Lovers in a Dangerous Spacetime is a game about love, about cooperation, and possibly about what it means to save a relationship that's falling apart.
It opens with what sounds like the first half of a parable: The scientists of the future have found a way to harness the greatest power in the universe—yup, love—uniting all living beings in the universe in a joyous union of little tiny pink hearts. But thanks to an "error in the XOXO matrix," the forces of anti-love are seeping back into the world and tearing holes in the fabric of space-time. The honeymoon of the love universe is over, and everything is going to hell.
It's your job to save the world by piloting a tiny, round ship through space, fending off the enemies that are creeping through the tear, and rescuing the tiny bunny-people trapped in cages on various asteroids so that they can blast through the locks on the heart portals that give you access to the next stage.
But you can't do it alone. You're going to need a crewmate, and you can either play Lovers solo and recruit an AI dog or cat who will instantly work at any station you assign, or you can choose co-op mode and put a real-life friend (or lover) in the cockpit with you. And that's where things get interesting.
Your adorable little dollhouse of a ship has a lot of different sections to power: the engines, the small but moveable shields, the limited gun turrets planted every 90 degrees around the spherical hull, or the constantly rotating blaster that releases devastating bursts of energy but has to be timed just right. The challenge, and the crux of the game, is that there's just the two of you to handle it all.
That means that you'll constantly be multitasking, and that it's going to get tense, especially when there's a crisis. And trust me, there's going to be a crisis. The question is how well you'll handle it when you're playing with another person, and whether you can communicate effectively and really depend on each other. When malevolent space fish swarm the ship from every direction, should you one of you fend them off with shields while another rockets the ship to a safer location? Should you hold your ground while one of takes offense and the other takes defense? Or should you ignore the shields altogether and just shoot them out of the sky as fast as you can?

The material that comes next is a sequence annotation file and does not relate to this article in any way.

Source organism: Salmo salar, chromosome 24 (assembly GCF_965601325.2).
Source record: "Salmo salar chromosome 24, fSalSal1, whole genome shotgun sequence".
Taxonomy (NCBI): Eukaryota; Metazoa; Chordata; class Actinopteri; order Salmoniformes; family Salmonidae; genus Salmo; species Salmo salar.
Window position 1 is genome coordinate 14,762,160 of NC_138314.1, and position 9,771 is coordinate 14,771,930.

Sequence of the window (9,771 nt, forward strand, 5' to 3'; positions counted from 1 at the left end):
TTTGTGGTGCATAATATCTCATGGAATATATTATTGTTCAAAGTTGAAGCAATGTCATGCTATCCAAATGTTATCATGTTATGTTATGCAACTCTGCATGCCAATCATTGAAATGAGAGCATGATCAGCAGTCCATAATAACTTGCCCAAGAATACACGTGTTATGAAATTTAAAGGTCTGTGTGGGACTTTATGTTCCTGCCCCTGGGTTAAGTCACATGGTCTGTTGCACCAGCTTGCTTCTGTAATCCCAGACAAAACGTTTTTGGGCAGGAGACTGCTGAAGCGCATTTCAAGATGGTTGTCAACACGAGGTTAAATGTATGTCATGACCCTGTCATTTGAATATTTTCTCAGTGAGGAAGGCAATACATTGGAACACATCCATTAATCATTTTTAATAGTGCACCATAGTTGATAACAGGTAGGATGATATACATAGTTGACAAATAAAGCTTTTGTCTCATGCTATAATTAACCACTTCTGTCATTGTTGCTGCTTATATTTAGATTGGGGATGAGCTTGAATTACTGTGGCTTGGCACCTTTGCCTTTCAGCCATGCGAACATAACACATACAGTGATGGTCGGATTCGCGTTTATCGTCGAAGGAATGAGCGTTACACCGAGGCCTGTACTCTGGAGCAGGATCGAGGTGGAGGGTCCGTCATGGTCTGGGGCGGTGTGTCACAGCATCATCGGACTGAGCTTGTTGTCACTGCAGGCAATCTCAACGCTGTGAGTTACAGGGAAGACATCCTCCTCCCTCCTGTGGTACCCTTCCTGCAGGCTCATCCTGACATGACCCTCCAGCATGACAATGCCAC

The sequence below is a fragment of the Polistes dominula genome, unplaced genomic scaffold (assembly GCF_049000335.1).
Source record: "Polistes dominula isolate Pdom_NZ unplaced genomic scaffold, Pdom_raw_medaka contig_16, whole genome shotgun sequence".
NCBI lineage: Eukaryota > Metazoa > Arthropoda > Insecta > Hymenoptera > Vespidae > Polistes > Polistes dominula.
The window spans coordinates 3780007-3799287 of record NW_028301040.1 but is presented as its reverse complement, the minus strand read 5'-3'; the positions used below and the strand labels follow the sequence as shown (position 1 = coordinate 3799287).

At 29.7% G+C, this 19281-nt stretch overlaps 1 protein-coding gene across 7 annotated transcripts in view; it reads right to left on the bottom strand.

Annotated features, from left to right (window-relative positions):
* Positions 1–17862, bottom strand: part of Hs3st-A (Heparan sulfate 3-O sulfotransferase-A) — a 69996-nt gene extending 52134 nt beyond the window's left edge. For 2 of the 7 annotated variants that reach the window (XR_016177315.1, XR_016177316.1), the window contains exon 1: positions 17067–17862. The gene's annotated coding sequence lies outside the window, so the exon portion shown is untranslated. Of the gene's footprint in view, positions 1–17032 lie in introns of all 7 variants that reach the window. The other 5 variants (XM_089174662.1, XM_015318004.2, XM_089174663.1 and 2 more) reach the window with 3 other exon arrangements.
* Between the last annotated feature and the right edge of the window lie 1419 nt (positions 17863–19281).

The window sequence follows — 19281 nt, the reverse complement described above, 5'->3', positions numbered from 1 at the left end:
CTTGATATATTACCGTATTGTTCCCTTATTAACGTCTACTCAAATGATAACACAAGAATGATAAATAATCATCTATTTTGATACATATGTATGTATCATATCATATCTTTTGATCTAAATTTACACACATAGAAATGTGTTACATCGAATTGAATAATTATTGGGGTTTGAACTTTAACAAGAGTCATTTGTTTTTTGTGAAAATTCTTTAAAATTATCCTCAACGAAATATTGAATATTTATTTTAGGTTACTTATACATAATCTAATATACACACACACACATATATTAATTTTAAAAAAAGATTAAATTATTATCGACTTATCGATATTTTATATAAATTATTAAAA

Only the two of you can decide together—and it has to be together. Stop communicating, stop working together, and you'll quickly find yourself blasted into space debris. (While using controllers is recommended, you can also crowd two people around the same keyboard at a computer, though be warned that the close quarters may only intensify the pressure.)
It's not always easy to discern the smartest strategy, especially when you encounter a strange new enemy in the game's fog of war or you're suddenly surrounded by foes. It's very easy to panic and freeze in those situations, especially the first few times you play the game. But I found that I panicked far more when I was flying solo, with only my AI cat for company. When I had a real human by my side, it was certainly more complicated, but I didn't feel alone; I was part of a team, and I had someone to work with, something to work for that felt a little bit bigger than myself.
Although the conceit of the game deals with love in what seems like a cutesy, superficial way, the experience of playing it that digs into something genuine about relationships and how complicated it can be to make them work after the honeymoon period is over and the dreaded forces of anti-love start to invade your idyllic little universe of cartoon hearts.
When the real shit starts to hit the fan, do you know how to come together and get things done, or do you fall apart? Does your rapport with each other transform you into a slick, well-oiled machine obliterating your foes as you rocket through space in your relation-ship, or do you end up bickering and fingerpointing while your enemies blast you out of the sky? Lovers in a Dangerous Spacetime may help you find out. (There is an easy setting as well that you can switch to at the beginning of any level, just in case the game starts to ruin your actual relationships.)
Some people may indeed find it easier to play the game solo, to have an AI partner who will instantly follow their instructions rather than a complicated human who might actually try to give instructions to them instead. In a sense, it's always easier to be alone, to have no one else to worry about besides yourself, to orchestrate every aspect of your game to play out exactly the way you want. But it's not more interesting or fun, especially compared to the glorious feeling of gestalt you experience when you and another human being come together and start to work in a complicated, intuitive unison that no AI could simulate. That's probably a metaphor too.